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CRISPR Protocol for Genomic Deletions in Mammalian Cell Lines [Video]

Posted by Guest Blogger on Feb 18, 2015 10:09:22 AM

The following post was contributed by Daniel Bauer and Matthew Canver of Boston Children’s Hospital and Harvard Medical School. Addgene is proud to present a video reprint of the CRISPR article "Generation of Genomic Deletions in Mammalian Cell Lines via CRISPR/Cas9" from the Journal of Visualized Experiments (JOVE). The video publication by Stuart Orkin and Daniel Bauer's labs details the use of CRISPR/Cas9 to create genomic deletions in mammalian cell lines. Below Bauer and Canver discuss the motivations behind this research.

 

Using CRISPR/Cas9 for Targeted Genomic Deletions

We were inspired to produce intrachromosomal deletions based on the experiments of Kim and colleagues using zinc finger nucleases to harness non-homologous end joining repair (NHEJ) [1]. Our initial work was with TALENs, in collaboration with the Porteus lab [2]. With the advent of CRISPR/Cas9, we began to explore the paired double-strand break (DSB) approach at a variety of loci. We were pleasantly surprised by the efficiency of the method. One observation was an inverse relationship between deletion size and frequency [3].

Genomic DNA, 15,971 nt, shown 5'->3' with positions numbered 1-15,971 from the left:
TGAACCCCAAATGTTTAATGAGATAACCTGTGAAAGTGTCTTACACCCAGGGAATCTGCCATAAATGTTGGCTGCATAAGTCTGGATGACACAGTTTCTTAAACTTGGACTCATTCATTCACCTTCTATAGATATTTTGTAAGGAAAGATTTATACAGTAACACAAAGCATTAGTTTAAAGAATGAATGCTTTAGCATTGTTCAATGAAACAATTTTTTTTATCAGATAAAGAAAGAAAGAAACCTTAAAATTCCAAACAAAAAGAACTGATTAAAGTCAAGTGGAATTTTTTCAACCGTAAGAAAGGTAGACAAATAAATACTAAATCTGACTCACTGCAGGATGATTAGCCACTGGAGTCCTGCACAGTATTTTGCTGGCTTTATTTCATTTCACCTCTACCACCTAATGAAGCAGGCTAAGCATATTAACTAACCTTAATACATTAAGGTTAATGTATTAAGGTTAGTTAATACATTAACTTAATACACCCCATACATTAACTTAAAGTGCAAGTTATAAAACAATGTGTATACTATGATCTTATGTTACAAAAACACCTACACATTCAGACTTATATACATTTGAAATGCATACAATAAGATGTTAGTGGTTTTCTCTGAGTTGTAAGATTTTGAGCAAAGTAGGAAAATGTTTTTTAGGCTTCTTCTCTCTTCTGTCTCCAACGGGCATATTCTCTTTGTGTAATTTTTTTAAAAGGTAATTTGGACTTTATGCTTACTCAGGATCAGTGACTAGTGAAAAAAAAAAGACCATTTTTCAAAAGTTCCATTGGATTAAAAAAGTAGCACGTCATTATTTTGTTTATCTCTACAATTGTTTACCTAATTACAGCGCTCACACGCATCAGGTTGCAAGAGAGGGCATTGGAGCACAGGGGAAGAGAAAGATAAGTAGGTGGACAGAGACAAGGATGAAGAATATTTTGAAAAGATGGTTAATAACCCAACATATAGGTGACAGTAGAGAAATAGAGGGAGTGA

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Topics: Genome Editing, Lab Tips, CRISPR, Protocols

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